Implied interest rates are overshooting their inflation targets and are beginning to look too restrictive to the point of being wrong, according to Aegon Asset Management.
Sandra Holdsworth, head of rates at Aegon AM, says this is leading to a repricing in markets that is overshooting sensible levels – leaving opportunities available to investors.
“Bond markets are already discounting increases in rates to levels not seen since before the financial crisis of 2008,” she says. “In the UK in particular, the bank rate is already at 1%. In the UK, the market is implying through the yield curve that the bank rate will peak at around 2.25%, in the US around 3% and in Europe 1.5%.
“As inflation has risen, expectations for monetary policy have followed. The same curves at the beginning of the year were not discounting such a profile. In a comparison of market expectations for policy rates by the end of 2023 as of today, and at the start of the year, we can see that repricing of curves has occurred everywhere, but most in the US.
“What investors will be looking at now is whether this repricing has overshot or has further to go.”
Holdsworth says the Bank of England is already forecasting this overshoot in its latest reports, and that implied rates are already looking too restrictive for the UK economy.
“Some guidance on this may have come from the recent Monetary Policy Report from the Bank of England which makes economic forecasts on the basis of market implied interest rates. The market implied level of rates would lead to a year of negative UK GDP growth in 2023 and inflation to falling well below target in three years time. This would suggest that in the bank’s opinion the market level of implied rates will be too restrictive for the UK economy.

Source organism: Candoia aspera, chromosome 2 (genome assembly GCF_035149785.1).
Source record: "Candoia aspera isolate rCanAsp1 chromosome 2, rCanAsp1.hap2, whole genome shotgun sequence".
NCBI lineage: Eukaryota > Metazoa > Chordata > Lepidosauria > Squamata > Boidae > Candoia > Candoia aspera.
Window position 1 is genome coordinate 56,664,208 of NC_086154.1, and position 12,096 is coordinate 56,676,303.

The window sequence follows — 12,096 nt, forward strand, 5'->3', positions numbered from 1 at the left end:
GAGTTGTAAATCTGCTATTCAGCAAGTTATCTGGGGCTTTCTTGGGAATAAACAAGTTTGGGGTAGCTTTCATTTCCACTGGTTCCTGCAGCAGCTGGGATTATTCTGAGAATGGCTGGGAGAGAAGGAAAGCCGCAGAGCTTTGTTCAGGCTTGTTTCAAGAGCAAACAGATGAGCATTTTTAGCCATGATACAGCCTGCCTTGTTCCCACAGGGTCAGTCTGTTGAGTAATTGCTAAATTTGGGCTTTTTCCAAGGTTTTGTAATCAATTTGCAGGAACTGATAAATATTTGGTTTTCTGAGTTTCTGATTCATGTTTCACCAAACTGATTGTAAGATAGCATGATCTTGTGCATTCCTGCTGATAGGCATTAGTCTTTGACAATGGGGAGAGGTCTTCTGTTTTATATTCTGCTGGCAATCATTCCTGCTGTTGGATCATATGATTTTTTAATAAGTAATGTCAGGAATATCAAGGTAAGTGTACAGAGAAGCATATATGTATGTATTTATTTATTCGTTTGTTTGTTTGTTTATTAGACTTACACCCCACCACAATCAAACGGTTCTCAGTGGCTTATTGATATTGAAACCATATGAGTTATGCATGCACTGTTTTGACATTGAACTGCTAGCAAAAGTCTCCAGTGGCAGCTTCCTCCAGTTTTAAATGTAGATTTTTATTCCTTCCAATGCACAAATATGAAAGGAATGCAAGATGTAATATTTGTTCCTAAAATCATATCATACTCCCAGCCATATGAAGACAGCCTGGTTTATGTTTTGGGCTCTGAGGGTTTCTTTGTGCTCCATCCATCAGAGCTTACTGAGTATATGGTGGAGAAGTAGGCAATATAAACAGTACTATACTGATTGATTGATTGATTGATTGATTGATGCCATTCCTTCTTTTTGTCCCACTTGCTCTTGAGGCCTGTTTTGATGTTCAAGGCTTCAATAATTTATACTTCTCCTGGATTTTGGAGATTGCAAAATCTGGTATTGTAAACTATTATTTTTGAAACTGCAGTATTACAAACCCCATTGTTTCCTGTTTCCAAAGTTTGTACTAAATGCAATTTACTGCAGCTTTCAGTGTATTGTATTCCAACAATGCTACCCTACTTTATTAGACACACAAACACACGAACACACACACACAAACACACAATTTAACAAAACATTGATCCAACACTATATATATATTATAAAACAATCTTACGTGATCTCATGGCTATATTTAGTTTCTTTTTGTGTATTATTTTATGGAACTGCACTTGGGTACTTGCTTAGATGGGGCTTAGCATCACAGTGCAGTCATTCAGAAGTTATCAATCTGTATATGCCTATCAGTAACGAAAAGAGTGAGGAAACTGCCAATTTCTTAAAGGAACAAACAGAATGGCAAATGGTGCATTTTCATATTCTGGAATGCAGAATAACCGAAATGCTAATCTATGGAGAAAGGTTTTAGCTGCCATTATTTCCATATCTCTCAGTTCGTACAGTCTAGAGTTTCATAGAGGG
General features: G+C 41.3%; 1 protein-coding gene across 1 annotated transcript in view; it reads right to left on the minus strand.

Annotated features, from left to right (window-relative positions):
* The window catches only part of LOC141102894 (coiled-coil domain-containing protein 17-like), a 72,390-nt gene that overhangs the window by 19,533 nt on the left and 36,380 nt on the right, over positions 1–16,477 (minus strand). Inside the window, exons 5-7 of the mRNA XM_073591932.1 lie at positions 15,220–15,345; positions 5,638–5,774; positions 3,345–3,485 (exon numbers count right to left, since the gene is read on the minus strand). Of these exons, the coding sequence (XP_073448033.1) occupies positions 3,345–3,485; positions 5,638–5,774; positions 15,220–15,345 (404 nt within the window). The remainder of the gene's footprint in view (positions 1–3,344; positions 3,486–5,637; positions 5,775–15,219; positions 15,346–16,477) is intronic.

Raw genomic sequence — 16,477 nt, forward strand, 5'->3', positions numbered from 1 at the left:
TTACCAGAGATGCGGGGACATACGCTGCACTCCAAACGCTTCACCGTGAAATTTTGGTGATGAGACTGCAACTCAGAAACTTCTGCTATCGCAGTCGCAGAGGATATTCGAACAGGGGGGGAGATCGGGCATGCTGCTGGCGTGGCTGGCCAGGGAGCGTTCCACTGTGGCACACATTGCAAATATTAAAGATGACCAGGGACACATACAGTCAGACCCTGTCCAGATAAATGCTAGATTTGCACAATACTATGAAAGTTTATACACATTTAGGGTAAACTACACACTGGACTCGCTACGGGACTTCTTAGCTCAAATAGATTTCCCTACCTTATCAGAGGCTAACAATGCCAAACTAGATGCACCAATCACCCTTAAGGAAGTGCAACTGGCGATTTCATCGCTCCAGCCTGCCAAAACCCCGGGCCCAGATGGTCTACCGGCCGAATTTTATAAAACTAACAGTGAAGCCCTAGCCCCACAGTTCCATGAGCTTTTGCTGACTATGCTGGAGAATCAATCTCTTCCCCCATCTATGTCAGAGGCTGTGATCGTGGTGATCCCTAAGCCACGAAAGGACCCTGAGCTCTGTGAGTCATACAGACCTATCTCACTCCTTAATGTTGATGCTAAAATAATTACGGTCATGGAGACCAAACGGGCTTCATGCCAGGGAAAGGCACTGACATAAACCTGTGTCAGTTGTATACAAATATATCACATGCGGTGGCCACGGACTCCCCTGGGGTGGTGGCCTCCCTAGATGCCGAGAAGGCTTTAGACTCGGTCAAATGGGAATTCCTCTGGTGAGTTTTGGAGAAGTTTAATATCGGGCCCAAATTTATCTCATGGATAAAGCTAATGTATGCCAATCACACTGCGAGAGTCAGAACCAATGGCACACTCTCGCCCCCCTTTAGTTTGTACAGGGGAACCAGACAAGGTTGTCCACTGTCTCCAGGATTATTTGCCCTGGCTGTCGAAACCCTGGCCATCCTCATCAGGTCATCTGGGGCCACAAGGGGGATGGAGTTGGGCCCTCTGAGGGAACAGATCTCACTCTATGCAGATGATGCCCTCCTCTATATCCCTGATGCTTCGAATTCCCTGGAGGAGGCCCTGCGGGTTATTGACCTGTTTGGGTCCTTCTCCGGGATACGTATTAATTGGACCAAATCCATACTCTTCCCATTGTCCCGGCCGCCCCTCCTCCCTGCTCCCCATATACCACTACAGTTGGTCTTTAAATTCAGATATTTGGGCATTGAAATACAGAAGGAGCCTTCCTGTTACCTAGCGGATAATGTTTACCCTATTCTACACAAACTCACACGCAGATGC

“The most recent economic data would appear to confirm this outlook. For example, GDP in Q1 was disappointing, showing the economy contracted in March and was weaker for the quarter as whole than expected. Industrial and manufacturing contracted in both February and March. Business surveys are softening and retail sales falling along with consumer confidence. More positively though, the labour and housing markets remain firm.”
Holdsworth believes the outlook is now beginning to diverge between major economies, with the UK, US and EU all taking different routes through the inflation issue, implying different comfortable levels for rates.
“In our view there is room for market implied rates in the UK to fall, assuming that there are no further shocks regarding energy/oil prices, which remain a significant driver of inflation pressure.
“The US FOMC in its March communication had a more optimistic outlook. The median committee forecast for inflation was a return to 2.3% by 2024 without causing a recession and the median estimation of peak level of rates is just below the market implied forecast at 2.75 %. The FOMC will be updating forecasts again in June so markets will get more guidance as to its thinking regarding the appropriate level of rates.
“The US economy remains robust with a strong labour market. Some signs of concern are creeping into business surveys but on balance it is probably still too early to oppose market implied rate levels especially given recent strong inflation data and the current guidance from the FOMC.
“In Europe, the ECB has not started to raise rates and has provided little guidance as to appropriate levels. Again, the economy remains robust with employment growing and fiscal policy supportive. The ECB is expected to start to tighten policy in the H2 2022 and in this early stage we would not expect to get much guidance from the ECB.
“Unless the economy begins to show significant signs of weakness, we would question an opposition of current market levels.”